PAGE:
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With so many iconic landmarks in Europe, you won’t lack options on your next European trip; the only challenge will be determining which one to visit first. Each location, from mystic 5,000-year-old monoliths to a surreal work-in-progress basilica, is rich in architectural style, illustrations, and history.
This article will give you glimpses of the best monuments and diverse architecture. Moreover, it will also help you understand the contrast between the best and worst airports in Europe.
Here are the most iconic landmarks, each befitting a spot on your European bucket list.
La Sagrada Familia, Barcelona, Spain
La Sagrada Familia in Barcelona, the astounding achievement and fascination of celebrated Spanish architect Antoni Gaud, is one of Europe’s most famous landmarks. Moreover, it is one of the grandest churches ever to grace the earth. The neo-Gothic/Art Nouveau basilica, one of a kind and constructed on a larger-than-life scale, has remained an ongoing project for more than a century after construction began in 1882.
The façade is a wild exhibit of intricate spires, carvings, towers, and artifacts that reach 566 feet, turning it into one of the most impressive sights in Spain. Nativity scenes, flora, fauna, biblical stories, gargoyles, and dragons abound among the intricate and mythical details carved into the stone.
The Eiffel Tower, Paris, France
The 1,063-foot-high Eiffel Tower, which soars over the city’s southwest region from its foundation in the 7th arrondissement, has evolved into a symbol not only of Paris but of France as well.
It’s challenging to comprehend that the open-lattice, wrought-iron tower, developed by French engineer Gustave Eiffel as a momentary yet revolutionary structure for the 1889 World’s Fair, was fated to be demolished after only 20 years.
Indeed, the tower’s unique aesthetic sparked much public debate. Still, it was ultimately saved from demolition due mainly to its functionalist ability as a telecommunications tower. Today, the city’s signature spire is constantly on the Parisian skyline, marking one of Europe’s—and the world’s—most famous landmarks.
Any trip to Paris is defined by the looming silhouette of the colossal tower in the distance. The panoramic sights of the city from the top are unrivaled; an integration of elevators and stairs will stir you up to three tower levels and viewing portals, which feature a Champagne bar, a Michelin-starred diner, and a glass floor.
The Colosseum, Rome, Italy
The Colosseum in Rome is not only one of Europe’s most famous sights but also an epitome of the ancient world. Indeed, the magnitude of the Colosseum is as impressive today as it was nearly 2,000 years ago. It was successfully finished in AD 80 by his son and successor Titus and was identified as the Flavian Amphitheater.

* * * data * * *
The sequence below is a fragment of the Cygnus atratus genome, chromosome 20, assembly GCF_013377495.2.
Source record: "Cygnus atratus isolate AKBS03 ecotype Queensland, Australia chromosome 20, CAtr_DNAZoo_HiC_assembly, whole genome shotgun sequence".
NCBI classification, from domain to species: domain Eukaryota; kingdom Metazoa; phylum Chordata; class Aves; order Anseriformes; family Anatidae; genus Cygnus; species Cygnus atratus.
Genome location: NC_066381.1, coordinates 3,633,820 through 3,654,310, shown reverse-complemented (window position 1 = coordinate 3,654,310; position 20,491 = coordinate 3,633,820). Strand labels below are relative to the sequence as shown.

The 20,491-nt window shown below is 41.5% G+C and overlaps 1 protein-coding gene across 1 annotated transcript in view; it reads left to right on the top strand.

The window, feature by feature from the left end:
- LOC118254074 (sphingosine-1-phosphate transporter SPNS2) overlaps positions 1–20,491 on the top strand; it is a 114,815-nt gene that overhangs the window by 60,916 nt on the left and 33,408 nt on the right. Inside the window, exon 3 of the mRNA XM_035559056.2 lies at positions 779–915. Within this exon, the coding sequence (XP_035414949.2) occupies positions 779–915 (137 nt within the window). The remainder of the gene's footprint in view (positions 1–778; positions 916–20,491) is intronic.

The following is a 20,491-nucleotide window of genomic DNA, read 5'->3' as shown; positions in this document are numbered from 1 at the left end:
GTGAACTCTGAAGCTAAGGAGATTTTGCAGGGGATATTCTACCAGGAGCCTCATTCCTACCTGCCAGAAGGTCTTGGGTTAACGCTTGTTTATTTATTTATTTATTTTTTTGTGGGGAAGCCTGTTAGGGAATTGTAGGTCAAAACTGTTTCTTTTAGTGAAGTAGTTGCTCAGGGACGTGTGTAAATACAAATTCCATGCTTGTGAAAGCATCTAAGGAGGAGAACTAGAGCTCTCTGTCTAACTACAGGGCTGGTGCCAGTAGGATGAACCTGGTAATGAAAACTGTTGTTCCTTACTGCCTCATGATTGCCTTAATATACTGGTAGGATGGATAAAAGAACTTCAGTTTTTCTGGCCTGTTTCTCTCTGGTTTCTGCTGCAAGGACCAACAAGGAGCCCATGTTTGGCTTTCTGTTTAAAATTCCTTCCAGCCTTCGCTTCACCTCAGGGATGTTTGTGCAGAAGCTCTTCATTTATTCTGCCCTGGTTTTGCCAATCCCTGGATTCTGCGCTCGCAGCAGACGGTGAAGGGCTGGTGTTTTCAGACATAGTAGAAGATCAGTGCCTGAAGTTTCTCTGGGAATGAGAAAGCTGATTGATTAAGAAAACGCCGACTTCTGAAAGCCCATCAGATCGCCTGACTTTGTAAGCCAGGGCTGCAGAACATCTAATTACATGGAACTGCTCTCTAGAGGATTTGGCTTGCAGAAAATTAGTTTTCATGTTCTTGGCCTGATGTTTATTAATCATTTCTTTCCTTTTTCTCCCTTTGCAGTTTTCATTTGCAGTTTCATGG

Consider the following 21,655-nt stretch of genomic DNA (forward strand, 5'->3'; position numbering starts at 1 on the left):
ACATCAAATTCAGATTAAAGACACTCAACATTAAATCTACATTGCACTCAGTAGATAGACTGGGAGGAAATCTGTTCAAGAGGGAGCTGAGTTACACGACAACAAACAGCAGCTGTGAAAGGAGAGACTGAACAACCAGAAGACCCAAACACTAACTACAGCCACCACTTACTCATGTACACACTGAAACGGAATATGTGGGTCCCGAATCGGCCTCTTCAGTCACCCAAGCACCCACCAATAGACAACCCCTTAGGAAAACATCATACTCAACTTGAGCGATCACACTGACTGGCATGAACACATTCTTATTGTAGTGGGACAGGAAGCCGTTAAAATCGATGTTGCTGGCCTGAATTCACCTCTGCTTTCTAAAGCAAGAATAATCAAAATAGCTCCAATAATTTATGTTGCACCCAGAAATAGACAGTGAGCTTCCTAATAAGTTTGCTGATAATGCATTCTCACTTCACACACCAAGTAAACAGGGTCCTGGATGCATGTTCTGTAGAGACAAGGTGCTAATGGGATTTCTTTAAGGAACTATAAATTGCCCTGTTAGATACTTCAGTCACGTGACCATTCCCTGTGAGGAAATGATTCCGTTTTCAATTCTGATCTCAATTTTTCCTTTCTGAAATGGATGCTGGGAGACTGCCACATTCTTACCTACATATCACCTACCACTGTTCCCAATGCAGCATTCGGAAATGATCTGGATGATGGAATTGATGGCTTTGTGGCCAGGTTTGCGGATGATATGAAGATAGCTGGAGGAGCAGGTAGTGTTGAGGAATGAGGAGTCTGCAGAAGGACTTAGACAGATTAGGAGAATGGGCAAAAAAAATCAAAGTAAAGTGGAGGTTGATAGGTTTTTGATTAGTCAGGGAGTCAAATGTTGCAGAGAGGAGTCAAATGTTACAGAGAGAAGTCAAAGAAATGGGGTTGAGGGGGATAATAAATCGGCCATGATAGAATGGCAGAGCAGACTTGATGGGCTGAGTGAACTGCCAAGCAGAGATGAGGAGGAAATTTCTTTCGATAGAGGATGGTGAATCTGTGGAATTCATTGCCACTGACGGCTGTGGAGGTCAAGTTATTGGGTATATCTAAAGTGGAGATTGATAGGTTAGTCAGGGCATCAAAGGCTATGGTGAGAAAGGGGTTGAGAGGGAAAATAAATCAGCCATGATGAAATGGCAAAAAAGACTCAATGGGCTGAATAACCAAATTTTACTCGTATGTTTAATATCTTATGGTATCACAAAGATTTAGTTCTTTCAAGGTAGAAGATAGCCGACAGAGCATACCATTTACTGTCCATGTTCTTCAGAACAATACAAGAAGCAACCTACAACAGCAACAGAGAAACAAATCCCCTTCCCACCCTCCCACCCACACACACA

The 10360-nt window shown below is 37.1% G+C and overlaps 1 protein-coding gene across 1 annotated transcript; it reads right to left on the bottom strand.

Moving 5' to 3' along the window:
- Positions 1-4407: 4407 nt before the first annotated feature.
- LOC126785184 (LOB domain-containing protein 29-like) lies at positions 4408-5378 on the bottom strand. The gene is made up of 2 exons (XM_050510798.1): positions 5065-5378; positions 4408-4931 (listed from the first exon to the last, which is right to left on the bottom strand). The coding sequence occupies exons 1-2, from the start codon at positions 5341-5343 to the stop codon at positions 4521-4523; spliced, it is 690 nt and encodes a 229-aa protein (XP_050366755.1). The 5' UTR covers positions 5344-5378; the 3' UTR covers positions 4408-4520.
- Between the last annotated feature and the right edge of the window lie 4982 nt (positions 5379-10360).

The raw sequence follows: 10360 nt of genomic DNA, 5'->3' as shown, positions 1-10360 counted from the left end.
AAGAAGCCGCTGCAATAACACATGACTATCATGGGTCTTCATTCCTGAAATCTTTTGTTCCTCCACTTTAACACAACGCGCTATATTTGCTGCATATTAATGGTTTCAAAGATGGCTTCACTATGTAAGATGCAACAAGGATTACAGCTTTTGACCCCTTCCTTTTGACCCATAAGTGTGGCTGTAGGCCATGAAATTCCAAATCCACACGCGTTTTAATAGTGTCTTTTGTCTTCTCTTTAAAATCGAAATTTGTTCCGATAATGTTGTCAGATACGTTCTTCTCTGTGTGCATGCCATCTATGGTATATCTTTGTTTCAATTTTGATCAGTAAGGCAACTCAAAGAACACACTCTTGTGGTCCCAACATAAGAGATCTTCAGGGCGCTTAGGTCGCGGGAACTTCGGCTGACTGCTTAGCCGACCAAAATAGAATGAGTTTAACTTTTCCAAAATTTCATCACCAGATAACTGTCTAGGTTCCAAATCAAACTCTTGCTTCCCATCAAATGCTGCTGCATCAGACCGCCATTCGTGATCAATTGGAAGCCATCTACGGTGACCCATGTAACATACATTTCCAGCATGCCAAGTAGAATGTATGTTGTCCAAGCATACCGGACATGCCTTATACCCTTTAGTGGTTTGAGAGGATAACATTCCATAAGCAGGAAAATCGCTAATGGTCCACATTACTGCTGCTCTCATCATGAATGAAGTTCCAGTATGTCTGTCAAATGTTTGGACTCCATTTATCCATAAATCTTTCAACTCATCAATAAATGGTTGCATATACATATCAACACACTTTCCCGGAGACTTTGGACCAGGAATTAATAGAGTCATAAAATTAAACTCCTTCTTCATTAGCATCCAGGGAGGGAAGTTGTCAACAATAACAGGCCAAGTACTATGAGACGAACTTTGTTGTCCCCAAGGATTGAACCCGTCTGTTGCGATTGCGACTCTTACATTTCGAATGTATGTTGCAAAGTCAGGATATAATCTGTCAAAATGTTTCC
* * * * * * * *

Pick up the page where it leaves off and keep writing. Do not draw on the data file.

The massive stone and concrete structure, located just east of Rome’s relic-filled Palatine Hill, stands 160 feet tall and has a circumference of 1,788 feet—a mind-boggling magnitude for the times. Consider it while walking its perimeters, noting the travertine-clad walls and three-tiered seating levels, each capped by a different column style (Doric, Ionic, and Corinthian).
The Leaning Tower, Pisa, Italy
This unusual bell tower for the Pisa Cathedral in Pisa, Italy, dated from 1173 and was lopsided almost from the outset owing to the uneven settlement of its groundwork in the soft ground below. The 850-year-old, 185-foot-tall Leaning Tower of Pisa continues to lean (about 4 degrees off the vertical) despite centuries of unsuccessful attempts by architects to compensate for the tilt.
However, this is precisely what has made it one of Italy’s most famous landmarks and one of Europe’s most recognizable structures. Fortunately, efforts to establish the eight-story medieval tower with its white-marble arcades have helped maintain that visitors can still climb the 251 interior steps today. You’ll have a great view of the cathedral complex and the surrounding Tuscan scenery from the top.
Mont-Saint-Michel Abbey, France
This UNESCO-protected castle off the shore of Normandy in northern France is one of Europe’s most unusual places to explore. It is the crown jewel of Mont Saint-Michel, a hilly, fortified islet that soars dramatically from the surrounding harbor. When the tides recede, the pointed spire of the abbey is juxtaposed against a terrain of glistening sand flats.
A visit to the circular isle, connected to the mainland by a bridge, assures a time-travel escape, with narrow alleys coupled with 15th- and 16th-century homes-cum-souvenir stores lining the ascent to the famed abbey. The Gothic-style Benedictine abbey was founded in 906 to house the monks who came to Mont St-Michel to serve the archangel St. Michael (Michel, in French—he allegedly appeared in visions to a local bishop here in the 8th century).
Stonehenge, United Kingdom
This ancient sphere of megalithic cornerstones in the English countryside on Salisbury Plain has captivated generations of curious observers. With roots dating back around 3000 BC, the site is considered the most significant prehistoric monument in Britain.
Some historians believe it was an astronomical observatory as the stones are masterfully aligned with the solstice sunrise and sunset. Others believe that the site was a ceremonial burial ground. The massive bluestone and sarsen stones (measuring up to 45 tons) are the most unusual aspect of the site for engineers, having been carted long distances from as far as Wales.
Visit the storied archaeological site to see what echoes of the past are disclosed to you—keep in mind that touching the mysterious monoliths is not authorized.
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